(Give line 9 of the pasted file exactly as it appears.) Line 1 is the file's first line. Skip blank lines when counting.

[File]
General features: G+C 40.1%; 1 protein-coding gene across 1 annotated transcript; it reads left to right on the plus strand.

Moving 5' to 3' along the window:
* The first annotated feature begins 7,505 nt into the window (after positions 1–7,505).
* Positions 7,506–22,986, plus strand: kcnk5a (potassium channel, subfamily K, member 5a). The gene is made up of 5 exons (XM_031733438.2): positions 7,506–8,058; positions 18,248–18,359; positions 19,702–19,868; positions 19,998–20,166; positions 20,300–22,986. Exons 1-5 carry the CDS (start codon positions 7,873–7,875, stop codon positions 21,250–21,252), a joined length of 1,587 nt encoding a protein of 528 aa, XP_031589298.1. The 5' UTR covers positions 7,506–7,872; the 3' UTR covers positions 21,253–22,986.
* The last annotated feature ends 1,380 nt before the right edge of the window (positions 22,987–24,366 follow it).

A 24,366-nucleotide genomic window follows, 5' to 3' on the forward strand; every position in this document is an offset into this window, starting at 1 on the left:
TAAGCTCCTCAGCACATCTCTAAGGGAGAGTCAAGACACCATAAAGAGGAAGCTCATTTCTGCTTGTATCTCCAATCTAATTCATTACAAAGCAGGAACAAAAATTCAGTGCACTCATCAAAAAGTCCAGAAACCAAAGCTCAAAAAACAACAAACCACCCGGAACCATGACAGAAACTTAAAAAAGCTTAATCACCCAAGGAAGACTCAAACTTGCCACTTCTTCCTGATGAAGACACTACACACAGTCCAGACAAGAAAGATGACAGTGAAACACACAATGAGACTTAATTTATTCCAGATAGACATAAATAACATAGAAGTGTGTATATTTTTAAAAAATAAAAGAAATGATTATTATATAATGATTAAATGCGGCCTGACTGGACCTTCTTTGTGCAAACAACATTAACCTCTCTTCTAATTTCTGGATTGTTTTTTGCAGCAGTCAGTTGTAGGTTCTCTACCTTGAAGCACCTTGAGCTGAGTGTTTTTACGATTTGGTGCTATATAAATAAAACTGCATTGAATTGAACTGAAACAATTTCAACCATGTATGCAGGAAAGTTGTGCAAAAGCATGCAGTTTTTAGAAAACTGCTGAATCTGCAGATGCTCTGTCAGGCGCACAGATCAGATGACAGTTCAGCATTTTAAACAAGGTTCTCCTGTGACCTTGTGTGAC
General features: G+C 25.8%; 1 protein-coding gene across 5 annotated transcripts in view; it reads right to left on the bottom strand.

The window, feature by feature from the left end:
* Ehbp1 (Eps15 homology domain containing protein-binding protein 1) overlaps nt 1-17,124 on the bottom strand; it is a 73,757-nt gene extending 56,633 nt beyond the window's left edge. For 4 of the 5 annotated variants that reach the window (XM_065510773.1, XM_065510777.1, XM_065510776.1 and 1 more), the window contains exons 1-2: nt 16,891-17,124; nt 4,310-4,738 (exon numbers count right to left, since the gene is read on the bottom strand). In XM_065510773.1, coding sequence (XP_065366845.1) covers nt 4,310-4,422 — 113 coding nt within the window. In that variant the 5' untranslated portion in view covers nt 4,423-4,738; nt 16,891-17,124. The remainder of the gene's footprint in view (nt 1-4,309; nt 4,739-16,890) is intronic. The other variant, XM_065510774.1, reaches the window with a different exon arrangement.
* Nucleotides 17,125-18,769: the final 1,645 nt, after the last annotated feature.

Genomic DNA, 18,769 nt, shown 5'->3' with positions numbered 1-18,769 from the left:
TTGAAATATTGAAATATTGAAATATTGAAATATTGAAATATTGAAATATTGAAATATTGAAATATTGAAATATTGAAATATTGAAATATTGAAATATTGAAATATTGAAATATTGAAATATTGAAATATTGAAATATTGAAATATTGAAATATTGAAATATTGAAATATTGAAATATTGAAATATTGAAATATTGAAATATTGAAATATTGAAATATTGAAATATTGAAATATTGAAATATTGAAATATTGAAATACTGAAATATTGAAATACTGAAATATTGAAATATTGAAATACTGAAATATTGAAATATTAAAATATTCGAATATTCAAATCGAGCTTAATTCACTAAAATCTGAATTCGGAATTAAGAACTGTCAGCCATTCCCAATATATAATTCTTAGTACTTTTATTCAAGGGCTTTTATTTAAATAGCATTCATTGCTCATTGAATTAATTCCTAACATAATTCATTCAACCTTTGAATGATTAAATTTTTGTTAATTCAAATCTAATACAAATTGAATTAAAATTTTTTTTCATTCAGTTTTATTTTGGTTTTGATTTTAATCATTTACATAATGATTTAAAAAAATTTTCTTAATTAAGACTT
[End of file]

The window, feature by feature from the left end: